Globalization of Production and Politics
We live in a world of globalized markets, where goods, services, capital, and workers move across national borders with ease, albeit with different degrees of latitude depending on the type of flow. The transforming effects of this rapid process of global economic integration are subject to heated debates among scholars, pundits, and journalists.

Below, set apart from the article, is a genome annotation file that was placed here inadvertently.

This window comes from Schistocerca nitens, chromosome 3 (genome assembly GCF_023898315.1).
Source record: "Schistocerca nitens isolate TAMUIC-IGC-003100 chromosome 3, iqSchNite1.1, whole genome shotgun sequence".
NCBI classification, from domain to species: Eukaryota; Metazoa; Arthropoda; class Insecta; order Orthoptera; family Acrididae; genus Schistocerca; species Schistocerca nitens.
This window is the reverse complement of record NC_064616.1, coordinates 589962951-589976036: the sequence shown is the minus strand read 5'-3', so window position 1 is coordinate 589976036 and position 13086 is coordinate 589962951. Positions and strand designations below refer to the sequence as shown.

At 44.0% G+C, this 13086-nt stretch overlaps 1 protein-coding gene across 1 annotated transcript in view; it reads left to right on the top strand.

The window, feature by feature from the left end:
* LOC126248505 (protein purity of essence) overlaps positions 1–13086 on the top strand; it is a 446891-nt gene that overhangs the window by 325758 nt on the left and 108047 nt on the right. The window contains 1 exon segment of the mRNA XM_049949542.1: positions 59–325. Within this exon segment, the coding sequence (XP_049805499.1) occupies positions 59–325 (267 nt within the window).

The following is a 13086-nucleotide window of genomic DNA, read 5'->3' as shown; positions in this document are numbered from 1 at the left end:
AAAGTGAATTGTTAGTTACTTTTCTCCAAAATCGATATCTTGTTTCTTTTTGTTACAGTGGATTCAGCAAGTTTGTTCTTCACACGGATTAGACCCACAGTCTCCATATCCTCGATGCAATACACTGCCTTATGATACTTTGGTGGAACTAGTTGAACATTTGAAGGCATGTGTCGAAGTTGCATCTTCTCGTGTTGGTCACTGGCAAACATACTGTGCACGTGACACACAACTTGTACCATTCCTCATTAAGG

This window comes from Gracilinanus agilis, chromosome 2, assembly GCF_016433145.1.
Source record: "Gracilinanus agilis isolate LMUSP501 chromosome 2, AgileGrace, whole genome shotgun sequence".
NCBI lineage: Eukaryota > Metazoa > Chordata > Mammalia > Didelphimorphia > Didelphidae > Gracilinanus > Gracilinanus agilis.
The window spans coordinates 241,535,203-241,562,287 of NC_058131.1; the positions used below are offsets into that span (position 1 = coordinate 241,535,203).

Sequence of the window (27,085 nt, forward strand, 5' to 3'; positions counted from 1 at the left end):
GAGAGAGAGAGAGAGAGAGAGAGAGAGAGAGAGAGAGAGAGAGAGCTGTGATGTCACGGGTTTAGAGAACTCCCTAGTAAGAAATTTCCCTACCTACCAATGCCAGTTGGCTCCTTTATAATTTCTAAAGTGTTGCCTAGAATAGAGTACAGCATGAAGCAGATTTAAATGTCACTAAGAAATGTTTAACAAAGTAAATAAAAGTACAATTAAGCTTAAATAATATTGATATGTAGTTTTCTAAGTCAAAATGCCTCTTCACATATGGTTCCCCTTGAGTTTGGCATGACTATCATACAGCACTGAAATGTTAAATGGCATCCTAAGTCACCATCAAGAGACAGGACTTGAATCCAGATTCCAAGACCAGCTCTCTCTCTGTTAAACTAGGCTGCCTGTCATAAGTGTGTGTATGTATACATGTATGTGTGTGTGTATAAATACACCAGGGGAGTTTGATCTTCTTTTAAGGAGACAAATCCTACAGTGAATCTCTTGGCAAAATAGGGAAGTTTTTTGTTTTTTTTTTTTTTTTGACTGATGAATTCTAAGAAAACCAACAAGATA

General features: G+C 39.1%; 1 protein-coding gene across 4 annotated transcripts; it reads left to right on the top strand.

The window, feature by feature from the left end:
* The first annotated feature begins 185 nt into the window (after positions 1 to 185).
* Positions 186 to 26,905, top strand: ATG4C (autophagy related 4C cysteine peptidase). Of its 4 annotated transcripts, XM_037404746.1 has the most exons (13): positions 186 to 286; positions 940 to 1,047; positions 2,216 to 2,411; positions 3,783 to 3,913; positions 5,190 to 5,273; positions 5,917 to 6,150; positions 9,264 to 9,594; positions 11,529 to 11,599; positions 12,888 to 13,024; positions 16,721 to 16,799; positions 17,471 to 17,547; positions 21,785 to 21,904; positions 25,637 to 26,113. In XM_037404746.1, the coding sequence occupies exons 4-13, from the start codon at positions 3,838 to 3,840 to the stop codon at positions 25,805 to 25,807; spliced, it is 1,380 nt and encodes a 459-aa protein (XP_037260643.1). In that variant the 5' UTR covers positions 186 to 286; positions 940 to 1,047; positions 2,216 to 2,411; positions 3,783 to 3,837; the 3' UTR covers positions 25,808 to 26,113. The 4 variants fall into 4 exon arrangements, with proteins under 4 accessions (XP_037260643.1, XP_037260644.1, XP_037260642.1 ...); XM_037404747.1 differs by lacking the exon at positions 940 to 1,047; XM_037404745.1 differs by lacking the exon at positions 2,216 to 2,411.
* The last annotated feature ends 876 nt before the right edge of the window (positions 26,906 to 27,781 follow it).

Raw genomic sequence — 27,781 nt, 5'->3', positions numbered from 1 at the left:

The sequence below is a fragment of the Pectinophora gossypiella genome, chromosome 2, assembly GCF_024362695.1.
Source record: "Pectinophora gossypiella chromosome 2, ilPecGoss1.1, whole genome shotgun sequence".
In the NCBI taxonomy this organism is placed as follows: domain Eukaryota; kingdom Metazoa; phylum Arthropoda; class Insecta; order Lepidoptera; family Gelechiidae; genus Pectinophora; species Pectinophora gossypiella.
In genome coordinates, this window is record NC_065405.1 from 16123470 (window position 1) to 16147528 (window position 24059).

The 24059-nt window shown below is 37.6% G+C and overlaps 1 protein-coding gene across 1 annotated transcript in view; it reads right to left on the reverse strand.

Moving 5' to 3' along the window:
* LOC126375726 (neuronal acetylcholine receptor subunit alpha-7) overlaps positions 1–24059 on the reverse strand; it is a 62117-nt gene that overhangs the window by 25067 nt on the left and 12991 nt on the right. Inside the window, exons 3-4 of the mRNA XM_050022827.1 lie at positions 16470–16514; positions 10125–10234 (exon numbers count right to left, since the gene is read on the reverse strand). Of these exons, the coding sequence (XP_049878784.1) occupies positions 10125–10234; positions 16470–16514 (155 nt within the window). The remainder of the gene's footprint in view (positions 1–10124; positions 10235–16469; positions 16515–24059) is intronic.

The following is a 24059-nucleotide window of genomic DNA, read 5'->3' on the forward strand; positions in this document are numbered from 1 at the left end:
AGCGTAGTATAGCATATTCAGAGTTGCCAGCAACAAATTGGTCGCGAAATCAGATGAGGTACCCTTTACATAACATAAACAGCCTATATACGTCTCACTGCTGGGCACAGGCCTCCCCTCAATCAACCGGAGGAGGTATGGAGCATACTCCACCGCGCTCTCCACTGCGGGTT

Some argue that technological innovation and changes in the patterns of production at a global level have flattened the world and forced national governments to adjust their regulatory standards to the levels acceptable to multinational businesses and institutional investors (Friedman, 2007; Strange, 1996). Globalization pessimists argue that the forces of market integration have led to a negative form of policy convergence: governments are forced on a race to the bottom and a consequent leveling of national regulatory standards. The territorial state, which dominated the industrial era, is increasingly becoming obsolete, and is gradually being replaced by new forms of global governance (Ohmae, 1995; Strange, 1996, 1998; Rosecrance, 1999). Moreover, the pressure fromglobal markets have blurred the ideological differences among political parties not only in developed countries, but particularly in the developing world: to stay competitive in the global marketplace governments of the left and the right alike have become fanatical advocates of the neoliberal cause (see Edwards, 1995; Williamson, 1990; Garrett, 2000). The conclusion is that when dealing with global market forces, politics does not matter any more, if it ever did.